"Health & Happiness is beyond the physical. It's a point of view and mental attitude that you have about your self, your life and your relationships."


Integrative Health, Psychology and Relationship Support

Emotional Development: 101

Posted by: Dr. Tina Morse PsyD, MFT

Topic: Emotions, Passion & Purpose


Our emotions play a critical role in our development. They are innate modes of communication that help us thrive and survive. At birth, infants are only capable of experiencing basic emotional states that reflect contentment, interest, or distress to a parent or caretaker. Well-bonded and connected parents respond quicker, reflect positive energy, and spend more quality time interacting with their infant.  A well-attuned parent is generally able to discern what their infant needs. Primary caretakers help children learn to regulate their emotions through empathizing, soothing, emotional validation; and modeling emotional expression that mirrors their child’s internal emotional state.

There are 8 primary emotions that are reflected through a variety of experiences: trust, joy, anticipation, surprise, sadness, fear, disgust, and anger.  At 2 – 4 months, a baby develops a social smile and evidence of happiness is evident.  4 – 6 month old babies develop the six basic emotions that are universally understood and expressed: surprise, excitement, joy, sadness, fear, and disgust.  These basic emotions continue to be developed and expressed by the child and they expand in bigger and broader ways from age 6 months.

  • Fear triggers hormones in the body that signal and warn us of potential threats, or danger. A rise in adrenaline heightens our awareness and facilitates the fight or flight response as a means of self-defense, or to help us escape from physical harm.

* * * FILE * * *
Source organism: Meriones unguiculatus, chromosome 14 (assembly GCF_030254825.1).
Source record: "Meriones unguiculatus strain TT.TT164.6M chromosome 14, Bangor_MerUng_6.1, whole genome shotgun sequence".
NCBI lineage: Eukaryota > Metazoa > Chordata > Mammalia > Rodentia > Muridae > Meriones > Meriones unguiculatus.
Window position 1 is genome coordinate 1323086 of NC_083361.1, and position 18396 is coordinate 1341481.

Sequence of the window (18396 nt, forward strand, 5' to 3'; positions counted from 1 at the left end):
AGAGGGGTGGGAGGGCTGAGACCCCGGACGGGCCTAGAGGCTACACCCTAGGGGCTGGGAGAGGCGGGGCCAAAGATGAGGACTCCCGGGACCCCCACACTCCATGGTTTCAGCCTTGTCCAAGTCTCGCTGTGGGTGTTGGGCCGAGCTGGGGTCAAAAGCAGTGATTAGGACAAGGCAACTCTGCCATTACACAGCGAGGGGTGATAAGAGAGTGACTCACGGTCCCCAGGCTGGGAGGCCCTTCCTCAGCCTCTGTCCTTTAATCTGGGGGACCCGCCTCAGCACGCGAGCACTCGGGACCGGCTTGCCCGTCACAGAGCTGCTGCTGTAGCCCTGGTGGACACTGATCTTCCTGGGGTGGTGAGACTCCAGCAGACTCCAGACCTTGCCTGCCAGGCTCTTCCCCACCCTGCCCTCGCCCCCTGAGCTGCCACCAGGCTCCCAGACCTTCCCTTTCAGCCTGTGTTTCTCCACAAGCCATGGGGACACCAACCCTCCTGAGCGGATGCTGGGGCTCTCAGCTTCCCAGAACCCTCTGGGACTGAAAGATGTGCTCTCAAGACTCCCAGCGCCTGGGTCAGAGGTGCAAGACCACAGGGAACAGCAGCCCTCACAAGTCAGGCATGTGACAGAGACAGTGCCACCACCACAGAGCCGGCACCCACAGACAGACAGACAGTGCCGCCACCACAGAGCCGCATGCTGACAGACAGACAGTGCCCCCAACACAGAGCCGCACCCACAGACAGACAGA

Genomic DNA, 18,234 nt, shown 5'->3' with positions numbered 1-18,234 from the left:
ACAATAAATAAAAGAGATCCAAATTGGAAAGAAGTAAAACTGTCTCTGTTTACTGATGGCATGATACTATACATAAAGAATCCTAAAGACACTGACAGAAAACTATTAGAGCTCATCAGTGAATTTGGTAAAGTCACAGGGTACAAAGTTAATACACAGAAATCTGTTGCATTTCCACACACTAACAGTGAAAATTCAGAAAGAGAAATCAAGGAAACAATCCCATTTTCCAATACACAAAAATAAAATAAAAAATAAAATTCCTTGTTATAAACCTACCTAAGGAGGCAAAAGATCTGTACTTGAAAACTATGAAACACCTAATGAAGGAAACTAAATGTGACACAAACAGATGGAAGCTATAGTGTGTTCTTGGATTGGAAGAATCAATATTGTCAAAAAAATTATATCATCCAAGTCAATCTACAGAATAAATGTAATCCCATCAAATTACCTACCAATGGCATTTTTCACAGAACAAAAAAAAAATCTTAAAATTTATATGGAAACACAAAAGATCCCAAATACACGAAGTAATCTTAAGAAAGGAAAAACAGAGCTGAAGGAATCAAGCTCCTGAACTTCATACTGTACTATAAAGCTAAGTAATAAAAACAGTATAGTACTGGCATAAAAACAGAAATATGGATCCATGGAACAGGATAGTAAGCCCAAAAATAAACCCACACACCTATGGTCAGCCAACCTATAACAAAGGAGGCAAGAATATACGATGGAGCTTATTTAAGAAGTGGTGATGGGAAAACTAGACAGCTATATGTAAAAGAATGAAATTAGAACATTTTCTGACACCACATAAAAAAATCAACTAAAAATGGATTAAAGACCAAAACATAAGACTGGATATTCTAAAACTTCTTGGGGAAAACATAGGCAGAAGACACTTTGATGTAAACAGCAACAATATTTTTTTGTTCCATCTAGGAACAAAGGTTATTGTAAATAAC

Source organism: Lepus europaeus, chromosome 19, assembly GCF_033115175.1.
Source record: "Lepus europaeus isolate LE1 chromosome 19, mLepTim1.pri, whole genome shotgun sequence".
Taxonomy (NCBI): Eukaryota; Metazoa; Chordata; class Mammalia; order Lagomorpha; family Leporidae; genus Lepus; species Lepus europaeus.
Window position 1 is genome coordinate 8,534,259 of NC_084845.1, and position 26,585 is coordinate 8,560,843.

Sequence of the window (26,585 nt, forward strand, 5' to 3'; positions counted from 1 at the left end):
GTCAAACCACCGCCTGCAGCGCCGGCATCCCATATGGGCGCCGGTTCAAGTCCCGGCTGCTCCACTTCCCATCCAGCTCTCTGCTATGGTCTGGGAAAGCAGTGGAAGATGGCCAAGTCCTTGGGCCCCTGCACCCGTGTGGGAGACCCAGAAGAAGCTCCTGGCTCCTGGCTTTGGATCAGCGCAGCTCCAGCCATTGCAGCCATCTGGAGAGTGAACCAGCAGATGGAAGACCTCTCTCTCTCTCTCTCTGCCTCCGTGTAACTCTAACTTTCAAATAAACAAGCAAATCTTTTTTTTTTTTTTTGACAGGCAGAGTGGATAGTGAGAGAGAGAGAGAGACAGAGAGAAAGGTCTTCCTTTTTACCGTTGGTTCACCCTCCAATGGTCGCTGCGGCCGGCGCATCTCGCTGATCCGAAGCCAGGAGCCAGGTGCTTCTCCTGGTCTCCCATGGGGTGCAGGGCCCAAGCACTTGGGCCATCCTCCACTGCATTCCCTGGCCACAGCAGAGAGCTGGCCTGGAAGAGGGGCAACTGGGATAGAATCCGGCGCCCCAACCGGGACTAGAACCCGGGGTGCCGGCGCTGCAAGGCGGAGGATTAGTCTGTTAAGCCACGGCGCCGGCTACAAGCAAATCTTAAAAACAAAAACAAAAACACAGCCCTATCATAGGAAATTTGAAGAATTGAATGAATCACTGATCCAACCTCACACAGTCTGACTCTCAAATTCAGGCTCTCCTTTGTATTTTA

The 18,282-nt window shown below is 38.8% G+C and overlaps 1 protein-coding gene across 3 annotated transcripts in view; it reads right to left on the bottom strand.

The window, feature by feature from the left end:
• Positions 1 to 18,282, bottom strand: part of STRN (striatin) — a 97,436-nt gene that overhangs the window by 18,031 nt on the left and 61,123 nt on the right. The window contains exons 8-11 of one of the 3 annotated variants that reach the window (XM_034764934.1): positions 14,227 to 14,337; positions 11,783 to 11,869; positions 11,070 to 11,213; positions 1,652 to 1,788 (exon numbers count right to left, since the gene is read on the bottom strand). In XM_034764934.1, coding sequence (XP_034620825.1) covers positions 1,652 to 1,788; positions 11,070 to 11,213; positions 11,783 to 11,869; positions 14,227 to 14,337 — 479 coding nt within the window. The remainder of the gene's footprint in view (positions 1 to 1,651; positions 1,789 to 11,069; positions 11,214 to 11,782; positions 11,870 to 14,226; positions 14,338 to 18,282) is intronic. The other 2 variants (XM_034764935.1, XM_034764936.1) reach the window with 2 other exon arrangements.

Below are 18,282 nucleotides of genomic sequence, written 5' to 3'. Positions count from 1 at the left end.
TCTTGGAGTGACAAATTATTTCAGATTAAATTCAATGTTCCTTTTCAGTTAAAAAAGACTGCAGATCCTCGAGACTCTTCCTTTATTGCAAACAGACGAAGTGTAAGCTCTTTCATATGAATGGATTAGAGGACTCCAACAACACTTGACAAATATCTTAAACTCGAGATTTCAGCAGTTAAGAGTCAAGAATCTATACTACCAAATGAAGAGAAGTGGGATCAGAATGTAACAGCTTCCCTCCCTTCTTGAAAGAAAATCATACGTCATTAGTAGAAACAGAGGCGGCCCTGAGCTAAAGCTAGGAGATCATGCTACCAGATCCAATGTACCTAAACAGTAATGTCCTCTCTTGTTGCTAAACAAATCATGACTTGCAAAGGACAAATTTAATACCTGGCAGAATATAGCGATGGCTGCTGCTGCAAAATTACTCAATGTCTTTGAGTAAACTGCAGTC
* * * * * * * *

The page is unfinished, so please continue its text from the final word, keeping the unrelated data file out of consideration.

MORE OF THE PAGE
• Sadness helps us seek help and comfort; as it signals a loss of something valuable.
  • Anger is developed between ages 9 – 12 months and helps us to remain on purpose. It attempts to block goal destruction by parental objects; and later to become more assertive or aggressive in order to impact a perceived threat.

Secondary emotions are developed early and learned over time through life experience and expressiveness in the family. These include four pairs of opposites and emotional blends of primary emotions that overlap. For example: sad + surprise = disappointment. Toddlers between 18 – 24 months become more self conscious and learn to feel shame or embarrassment, as well as experience a sense of pride.

Children mimic the way we as parents handle our emotions and relate to others.  We must teach our children to cope with their more negative emotions.  For example, how to be angry and deal with conflict and loss in a healthy way, and to know that it is a part of life.  Psycho-social education should include teaching parents how a volatile environment (with high emotional intensity) causes a heightened positive or negatively charged emotional state that escalates in children.  You can see this clearly depicted in the inner circle of Plutchik’s Wheel of Emotions (above).  The wheel also reflects how opposing emotional states (for example) maladaptive grief and sadness can be heavily influenced and transformed to a greater sense of joy, by accessing experiences of serenity.